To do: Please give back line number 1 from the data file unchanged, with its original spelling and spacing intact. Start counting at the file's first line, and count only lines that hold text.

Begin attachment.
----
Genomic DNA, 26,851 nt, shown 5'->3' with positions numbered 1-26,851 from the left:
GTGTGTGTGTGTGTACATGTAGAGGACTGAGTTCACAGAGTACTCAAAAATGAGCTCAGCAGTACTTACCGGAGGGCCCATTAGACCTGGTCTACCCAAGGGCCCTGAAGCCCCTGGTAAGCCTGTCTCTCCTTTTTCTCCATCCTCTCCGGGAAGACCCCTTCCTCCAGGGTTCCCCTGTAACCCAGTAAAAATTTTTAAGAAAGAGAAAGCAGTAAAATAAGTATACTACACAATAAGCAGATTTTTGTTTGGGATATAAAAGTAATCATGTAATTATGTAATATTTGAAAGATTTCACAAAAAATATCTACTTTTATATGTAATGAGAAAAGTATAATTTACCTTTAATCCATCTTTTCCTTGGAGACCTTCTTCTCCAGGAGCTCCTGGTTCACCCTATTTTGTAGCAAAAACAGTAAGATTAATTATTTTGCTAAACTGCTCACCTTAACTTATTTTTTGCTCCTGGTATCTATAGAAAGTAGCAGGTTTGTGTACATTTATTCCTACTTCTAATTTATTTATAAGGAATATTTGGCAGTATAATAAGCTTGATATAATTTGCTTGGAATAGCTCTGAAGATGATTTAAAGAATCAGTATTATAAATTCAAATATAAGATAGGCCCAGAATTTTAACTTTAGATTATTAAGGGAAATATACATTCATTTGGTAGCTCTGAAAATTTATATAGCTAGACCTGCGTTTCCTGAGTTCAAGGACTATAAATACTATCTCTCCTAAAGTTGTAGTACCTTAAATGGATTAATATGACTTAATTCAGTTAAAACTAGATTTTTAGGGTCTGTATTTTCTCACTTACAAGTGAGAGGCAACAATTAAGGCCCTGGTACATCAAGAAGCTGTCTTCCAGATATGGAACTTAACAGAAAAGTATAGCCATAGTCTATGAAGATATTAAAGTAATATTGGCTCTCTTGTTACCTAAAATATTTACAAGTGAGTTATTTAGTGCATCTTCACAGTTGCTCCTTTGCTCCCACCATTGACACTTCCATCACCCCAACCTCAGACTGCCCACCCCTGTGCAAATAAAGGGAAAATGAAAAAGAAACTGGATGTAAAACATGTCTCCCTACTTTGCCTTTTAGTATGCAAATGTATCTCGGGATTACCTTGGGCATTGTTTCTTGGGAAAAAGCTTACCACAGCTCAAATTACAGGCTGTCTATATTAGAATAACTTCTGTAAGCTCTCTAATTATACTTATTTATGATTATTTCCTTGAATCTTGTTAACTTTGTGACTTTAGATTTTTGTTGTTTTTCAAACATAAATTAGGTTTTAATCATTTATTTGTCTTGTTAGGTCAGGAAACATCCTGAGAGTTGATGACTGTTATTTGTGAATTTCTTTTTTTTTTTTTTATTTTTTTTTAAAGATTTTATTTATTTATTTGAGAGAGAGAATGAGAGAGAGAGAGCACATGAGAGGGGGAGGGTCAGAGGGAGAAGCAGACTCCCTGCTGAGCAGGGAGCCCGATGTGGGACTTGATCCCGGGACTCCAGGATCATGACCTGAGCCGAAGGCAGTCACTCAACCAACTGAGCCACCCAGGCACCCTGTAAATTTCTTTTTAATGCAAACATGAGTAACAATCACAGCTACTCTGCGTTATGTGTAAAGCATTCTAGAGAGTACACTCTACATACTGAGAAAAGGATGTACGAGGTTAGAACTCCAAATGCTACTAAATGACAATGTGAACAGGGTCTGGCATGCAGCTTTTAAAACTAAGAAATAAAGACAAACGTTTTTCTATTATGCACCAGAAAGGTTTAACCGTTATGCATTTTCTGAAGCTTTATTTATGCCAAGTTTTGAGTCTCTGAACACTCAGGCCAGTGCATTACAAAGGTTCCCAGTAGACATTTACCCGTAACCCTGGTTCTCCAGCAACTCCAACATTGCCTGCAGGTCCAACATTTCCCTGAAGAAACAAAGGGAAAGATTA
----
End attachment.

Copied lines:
Genomic DNA, 26,851 nt, shown 5'->3' with positions numbered 1-26,851 from the left: